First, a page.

[Sarah Gregory] Where it is normally found?
[Mark Eberhard] The disease was once endemic in 21 countries across much of Africa, north of the equator, the Middle East, and India and Pakistan. Now, there are only three remaining endemic countries: Chad, Ethiopia, and South Sudan. When the eradication campaign began there were over three million cases per year, but last year there were only 25 human cases. It was, and still is, typically found where people remain extremely poor and forced to use unsafe water for drinking. Once the larvae are released into a water source, they need to be ingested by copepods, in which necessary development of the parasite occurs. The small larvae go through three stages in the copepod, and develop to the infective stage in 10 to 14 days. When these infected copepods are ingested by a person, the larvae are released into the stomach and migrate out of the digestive system into the body cavity, and on into subcutaneous tissues where they complete their development in 10 to 14 months.
[Sarah Gregory] But you found it in a frog. Why were you even looking for it in frogs? And where was this?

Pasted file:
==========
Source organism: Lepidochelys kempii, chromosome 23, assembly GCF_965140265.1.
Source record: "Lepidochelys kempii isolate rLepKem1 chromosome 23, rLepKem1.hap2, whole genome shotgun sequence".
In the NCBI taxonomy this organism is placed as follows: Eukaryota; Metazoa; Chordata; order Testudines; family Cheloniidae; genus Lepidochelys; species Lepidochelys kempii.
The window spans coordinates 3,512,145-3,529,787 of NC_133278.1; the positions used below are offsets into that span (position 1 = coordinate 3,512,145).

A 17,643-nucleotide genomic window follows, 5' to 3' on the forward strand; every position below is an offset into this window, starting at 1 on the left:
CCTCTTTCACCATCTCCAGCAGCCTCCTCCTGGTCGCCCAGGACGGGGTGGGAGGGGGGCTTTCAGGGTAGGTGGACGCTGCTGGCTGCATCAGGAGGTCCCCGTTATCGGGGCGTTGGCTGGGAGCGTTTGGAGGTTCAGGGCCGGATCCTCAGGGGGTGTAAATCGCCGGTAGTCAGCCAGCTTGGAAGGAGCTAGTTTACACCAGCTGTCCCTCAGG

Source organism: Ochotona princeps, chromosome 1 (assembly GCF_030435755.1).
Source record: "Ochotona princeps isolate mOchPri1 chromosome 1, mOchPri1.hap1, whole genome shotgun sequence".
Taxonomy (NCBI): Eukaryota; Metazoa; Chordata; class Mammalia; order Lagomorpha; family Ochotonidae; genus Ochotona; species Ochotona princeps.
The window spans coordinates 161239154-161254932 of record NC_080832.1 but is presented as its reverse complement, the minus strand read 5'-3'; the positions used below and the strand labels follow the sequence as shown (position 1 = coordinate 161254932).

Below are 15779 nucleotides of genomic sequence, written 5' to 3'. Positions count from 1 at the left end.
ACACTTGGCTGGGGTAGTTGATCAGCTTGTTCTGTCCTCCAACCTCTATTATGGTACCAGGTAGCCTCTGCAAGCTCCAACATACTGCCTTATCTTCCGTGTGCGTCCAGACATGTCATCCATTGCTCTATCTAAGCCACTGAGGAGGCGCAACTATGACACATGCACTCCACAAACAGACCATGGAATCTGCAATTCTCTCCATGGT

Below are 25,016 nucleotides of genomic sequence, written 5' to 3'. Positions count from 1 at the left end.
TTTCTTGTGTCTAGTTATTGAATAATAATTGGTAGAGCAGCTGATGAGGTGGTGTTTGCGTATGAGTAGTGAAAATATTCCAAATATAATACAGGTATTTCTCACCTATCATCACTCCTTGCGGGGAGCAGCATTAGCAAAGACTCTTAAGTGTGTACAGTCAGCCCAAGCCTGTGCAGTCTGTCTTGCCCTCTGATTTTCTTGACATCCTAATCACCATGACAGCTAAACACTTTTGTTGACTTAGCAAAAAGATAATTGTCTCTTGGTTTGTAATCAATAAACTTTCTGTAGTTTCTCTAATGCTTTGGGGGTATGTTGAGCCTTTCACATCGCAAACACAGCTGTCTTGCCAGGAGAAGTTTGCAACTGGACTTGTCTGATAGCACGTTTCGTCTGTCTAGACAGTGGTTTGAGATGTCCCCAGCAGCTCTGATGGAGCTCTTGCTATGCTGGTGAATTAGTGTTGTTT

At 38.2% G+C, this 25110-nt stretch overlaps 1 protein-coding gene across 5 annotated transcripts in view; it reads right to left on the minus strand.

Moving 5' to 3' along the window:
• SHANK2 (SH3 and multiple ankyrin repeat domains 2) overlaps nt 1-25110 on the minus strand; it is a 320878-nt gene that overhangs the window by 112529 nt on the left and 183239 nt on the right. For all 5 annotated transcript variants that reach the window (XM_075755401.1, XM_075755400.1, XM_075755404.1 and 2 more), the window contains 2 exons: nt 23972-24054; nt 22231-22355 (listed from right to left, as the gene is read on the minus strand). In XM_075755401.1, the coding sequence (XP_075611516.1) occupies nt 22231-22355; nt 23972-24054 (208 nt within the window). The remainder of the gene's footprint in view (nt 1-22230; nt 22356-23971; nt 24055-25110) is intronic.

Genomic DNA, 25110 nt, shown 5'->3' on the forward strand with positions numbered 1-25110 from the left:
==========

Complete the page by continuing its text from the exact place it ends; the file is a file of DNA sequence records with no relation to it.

[Mark Eberhard] Starting in 2011, the epidemiology of the disease in Chad was noted to be very peculiar, suggesting that typical waterborne transmission is not the primary means of transmission. Our knowledge of other species of parasite whose infective larvae survive, without maturing, in animals which are called paratenic, or transport, hosts led us to surmise that some aquatic animal in Chad was likely involved in transmission, despite there never being any previous suggestion of such occurrence in Chad or any other formerly endemic countries. Our primary focus was on small fish and tadpoles, both of which are known to be large consumers of copepods. Preliminary studies in the laboratory with colleagues at the University of Georgia suggest that most fish are not susceptible hosts, but that nearly all types of tadpoles tested are susceptible. Now, we have to step back and say that we don’t think that tadpoles are eaten by people, but from studies done years ago with a related parasite in raccoons in North America, we knew that Guinea worm larvae in infected tadpoles migrated into the adult frog tissues as tadpoles metamorphosed into frogs. It is also known that adult frogs often eat tadpoles, which would lead to infection of the frog. People eat frogs and we surmise that is how most people in Chad are becoming infected. So, we have made several trips to Chad specifically to look for infection in frogs. During one such trip this past June, we were very fortunate to find a frog infected with a Guinea worm larva, which upon molecular testing proved to be Dracunculus medinensis. Although only a single finding, it did confirm that infection does occur in wild-caught frogs, and supports the laboratory experiments that demonstrated frogs are good paratenic hosts for Guinea worm.